Fed’s Dudley says rate hike ‘less compelling’
We’re going to be calling the president of the Federal Reserve Bank of New York Dudley-Do-Right if he pulls this off.
William Dudley said Wednesday that the prospect of the Fed raising interest rates in September “seems less compelling” than just a few weeks ago.
Considered a close ally of Federal Reserve Chair Janet Yellen, Dudley is the vice chair of the Federal Open Market Committee, which determines policy for the US central bank. The FOMC’s next policy meeting will be held Sept. 16-17.
This was the first indication that the Fed is worried that an economic slowdown in China could hurt global growth and remove the reasons for raising rates. For months, the central bank has been hinting of raising rates next month. But that plan appears to be under re-evaluation in the wake of Monday’s global market meltdown.
“At this moment, the decision to begin the normalization process at the September FOMC meeting seems less compelling to me than it was a few weeks ago,” Dudley told reporters at the New York Fed.
Still, Dudley was far from definite and left open the possibility that if the situation stabilizes, we could still see an increase.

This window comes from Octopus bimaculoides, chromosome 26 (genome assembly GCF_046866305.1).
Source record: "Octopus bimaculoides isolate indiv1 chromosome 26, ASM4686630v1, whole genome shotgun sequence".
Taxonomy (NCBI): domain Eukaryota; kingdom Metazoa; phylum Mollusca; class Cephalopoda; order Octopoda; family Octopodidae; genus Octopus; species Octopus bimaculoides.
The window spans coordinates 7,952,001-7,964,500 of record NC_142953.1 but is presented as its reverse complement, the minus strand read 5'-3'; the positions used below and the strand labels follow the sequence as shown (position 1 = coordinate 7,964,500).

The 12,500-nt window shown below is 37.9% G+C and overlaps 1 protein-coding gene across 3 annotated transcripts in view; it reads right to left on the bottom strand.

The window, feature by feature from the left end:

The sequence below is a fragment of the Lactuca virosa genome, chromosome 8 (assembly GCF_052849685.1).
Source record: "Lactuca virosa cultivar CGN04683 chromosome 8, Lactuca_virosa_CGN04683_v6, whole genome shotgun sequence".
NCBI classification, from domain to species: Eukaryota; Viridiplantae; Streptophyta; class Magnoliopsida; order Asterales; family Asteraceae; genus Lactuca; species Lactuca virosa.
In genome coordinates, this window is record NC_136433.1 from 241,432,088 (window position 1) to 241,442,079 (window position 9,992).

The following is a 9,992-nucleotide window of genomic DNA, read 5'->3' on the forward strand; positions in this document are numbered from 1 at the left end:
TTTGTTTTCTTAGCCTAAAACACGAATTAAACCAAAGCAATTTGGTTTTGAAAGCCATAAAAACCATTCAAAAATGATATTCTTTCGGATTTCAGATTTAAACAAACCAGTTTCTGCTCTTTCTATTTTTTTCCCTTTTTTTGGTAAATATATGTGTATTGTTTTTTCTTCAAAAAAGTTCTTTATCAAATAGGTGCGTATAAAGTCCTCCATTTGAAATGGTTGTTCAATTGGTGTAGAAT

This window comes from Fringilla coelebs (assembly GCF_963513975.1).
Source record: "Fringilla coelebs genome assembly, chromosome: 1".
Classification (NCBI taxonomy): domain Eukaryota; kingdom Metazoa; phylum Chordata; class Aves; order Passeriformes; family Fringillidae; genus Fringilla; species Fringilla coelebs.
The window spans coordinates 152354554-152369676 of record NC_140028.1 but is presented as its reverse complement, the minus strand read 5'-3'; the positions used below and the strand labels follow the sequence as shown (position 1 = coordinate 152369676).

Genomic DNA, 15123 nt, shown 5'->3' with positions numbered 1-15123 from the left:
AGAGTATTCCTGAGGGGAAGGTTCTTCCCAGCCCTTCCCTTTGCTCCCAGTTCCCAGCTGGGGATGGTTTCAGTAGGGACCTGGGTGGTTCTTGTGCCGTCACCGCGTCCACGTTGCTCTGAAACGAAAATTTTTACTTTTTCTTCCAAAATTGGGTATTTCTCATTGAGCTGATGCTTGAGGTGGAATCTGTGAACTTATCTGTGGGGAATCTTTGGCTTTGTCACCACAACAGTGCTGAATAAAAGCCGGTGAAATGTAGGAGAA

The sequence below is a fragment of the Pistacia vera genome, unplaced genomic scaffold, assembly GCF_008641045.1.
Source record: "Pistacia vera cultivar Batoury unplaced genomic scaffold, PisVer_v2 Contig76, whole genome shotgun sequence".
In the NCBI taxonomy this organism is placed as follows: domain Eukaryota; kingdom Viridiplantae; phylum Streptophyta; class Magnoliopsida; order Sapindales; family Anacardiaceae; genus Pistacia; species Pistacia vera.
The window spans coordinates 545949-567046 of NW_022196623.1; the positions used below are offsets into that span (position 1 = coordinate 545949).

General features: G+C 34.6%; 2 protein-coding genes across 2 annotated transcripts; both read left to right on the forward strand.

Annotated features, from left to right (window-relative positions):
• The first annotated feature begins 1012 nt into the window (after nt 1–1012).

A rate hike “could become more compelling by the time of the meeting as we get additional information on how the US economy is performing and (on) international financial market developments, all of which are important to shaping the U.S. economic outlook,” he said.
Dudley said a final decision would reflect how the market acts over the next few weeks, as well as the end-of-month economic data.
For months now, Asia Unhedged has been saying the rate hike would be bad news. With the price of commodities, especially oil, falling, inflation remains well below the 2% the Fed has been looking for.
Dudley says the Fed will wait till it has more economic data, but Asia Unhedged feels the economy is weaker than most analysts believe and that the second-quarter data will prove this. We’ve been predicting a stock market correction for a while now. With the market very close to correction, an interest rate increase could shock the system in a much more negative way.